Hot SEAL, Runaway Bride (SEALs in Paradise) by Cat Johnson
She was the girl next door. Too young. Too tempting. Too off limits.
Ten years later, she’s all grown up and all woman.
He steered clear of her then. But now?
Now is a different story entirely . . .
Ten years ago the hot but cocky Navy SEAL went from ignoring her, to kissing her, to rejecting her.
Now the last thing she wants is his help, even if he is willing and uniquely qualified to give it.
And she really doesn’t want to want him . . .
Excerpt Hot SEAL, Runaway Bride by Cat Johnson
The first thing Nick spotted as he pulled up to his brother’s house was Dani’s car.
The familiar vehicle—one of those little tree-hugger hybrid electric things—was parked there along the curb. And judging by the lack of any other vehicles, they were the only two guests there so far.
His and Michael’s parents had moved to Arizona last year, but he’d been hoping at least Jessica and Dani’s parents would be there to help keep Dani on good behavior. Although, who was he kidding? He enjoyed Dani best when she was behaving badly.
He was a sick man for still wanting her in spite of how she so obviously felt about him.
Yup. He should have waited a bit to arrive so the Dani effect that he felt whenever they were in the same room with each other would be diluted by more people. He sighed. Nothing to do about it now.
Nick pulled his Jeep behind her tiny toy car, eye-balling the space between the vehicles and parking as close as he could without actually touching the bumper.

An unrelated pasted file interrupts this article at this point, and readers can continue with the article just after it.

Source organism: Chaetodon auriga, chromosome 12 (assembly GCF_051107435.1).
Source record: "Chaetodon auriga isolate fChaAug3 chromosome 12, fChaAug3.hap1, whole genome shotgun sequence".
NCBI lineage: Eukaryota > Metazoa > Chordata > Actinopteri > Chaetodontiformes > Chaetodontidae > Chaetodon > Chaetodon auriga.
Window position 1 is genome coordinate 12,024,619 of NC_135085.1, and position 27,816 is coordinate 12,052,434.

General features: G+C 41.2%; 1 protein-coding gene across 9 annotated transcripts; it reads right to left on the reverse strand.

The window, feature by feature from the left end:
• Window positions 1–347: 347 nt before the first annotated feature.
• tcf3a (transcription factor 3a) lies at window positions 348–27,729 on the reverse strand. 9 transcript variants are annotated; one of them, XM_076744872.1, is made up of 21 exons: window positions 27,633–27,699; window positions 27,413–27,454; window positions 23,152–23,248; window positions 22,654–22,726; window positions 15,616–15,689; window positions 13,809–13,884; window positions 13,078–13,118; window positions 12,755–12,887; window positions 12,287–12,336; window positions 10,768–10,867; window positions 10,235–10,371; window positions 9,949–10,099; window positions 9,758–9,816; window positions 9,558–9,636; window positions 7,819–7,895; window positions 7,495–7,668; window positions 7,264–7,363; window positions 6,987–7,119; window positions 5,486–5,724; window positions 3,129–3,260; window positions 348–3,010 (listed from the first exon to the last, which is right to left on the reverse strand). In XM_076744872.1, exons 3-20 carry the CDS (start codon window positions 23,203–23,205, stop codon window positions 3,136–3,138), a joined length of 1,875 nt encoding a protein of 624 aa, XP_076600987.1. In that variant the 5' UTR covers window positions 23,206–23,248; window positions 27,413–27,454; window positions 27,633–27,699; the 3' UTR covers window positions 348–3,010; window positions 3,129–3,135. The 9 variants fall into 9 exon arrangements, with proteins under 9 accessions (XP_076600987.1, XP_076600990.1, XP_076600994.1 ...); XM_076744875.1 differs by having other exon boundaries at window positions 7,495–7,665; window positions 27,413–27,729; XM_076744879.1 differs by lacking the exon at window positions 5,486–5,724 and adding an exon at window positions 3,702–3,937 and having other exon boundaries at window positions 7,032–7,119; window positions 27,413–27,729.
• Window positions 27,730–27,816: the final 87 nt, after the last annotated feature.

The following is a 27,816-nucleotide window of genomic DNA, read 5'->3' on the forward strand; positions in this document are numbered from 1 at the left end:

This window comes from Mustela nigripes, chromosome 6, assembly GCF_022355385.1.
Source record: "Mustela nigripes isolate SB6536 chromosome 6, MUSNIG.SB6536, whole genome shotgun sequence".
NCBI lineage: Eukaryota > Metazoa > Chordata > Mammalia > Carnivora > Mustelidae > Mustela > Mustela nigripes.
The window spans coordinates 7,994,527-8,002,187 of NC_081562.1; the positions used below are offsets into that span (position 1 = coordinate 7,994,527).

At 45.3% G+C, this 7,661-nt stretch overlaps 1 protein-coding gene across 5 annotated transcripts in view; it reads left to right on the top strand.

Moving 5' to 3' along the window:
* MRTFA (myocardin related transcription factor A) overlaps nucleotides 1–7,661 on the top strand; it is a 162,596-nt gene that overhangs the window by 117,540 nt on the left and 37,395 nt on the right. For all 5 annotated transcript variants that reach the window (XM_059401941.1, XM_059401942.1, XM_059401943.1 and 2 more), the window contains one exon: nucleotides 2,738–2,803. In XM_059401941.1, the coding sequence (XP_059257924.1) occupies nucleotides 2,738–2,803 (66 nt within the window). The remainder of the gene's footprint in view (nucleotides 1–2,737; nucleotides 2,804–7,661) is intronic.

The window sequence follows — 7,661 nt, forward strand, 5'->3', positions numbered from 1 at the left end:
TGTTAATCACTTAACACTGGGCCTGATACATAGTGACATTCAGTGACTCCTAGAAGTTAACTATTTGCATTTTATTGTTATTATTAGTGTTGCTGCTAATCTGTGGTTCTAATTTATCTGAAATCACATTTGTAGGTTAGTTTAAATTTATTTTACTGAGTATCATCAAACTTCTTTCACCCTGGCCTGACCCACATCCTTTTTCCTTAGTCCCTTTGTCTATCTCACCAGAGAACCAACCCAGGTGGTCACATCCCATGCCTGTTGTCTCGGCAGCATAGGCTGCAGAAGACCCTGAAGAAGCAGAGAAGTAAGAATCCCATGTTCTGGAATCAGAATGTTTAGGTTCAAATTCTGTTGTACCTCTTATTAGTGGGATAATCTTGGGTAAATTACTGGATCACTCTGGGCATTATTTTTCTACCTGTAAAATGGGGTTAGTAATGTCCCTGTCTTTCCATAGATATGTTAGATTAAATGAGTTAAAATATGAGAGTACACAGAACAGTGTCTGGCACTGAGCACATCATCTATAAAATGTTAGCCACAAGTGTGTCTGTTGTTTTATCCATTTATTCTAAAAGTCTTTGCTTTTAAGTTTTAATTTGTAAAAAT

That should piss her off nicely . . .
Theirs was a complicated relationship. Love-hate didn’t quite cover it. More like lust-hate, although all the lust was on his part and all the hate on hers.
He’d say they were frenemies, but that would require them to actually be friends. They definitely weren’t that, unless he counted those few hours during his brother’s wedding.
As he walked around to the back of the house, the first person he saw was her—and she saw him, judging by her scowl.
Oh, yeah. He should have kept his hands to himself that day, no matter how surprisingly tempting she’d looked in her yellow maid of honor dress. He’d been paying for that mistake for ten damn years. He’d probably be paying for it until the day he died.
“Dani. Don’t you look nice,” he said, employing his usual kill her with kindness tactic.
Though nice didn’t come close to covering how she looked today. Holy hell, smoking hot was more like it.
Good thing he had on his sunglasses so she wouldn’t see his gaze sweep over body parts he shouldn’t be looking at.
“Nick.” She narrowed her eyes at him, as expected.
He could handle her hateful looks. Being here with her on his day off, even if she did hate him, was a hell of a lot better than getting shouted at by his commander or shot at by the enemy.
He’d given the compliment knowing it would piss her off. The nicer he was the madder she got. He found it ridiculously, inexplicably amusing.
Oh yeah. He’d take a cold beer and a hot—and hot tempered—girl any day of the week.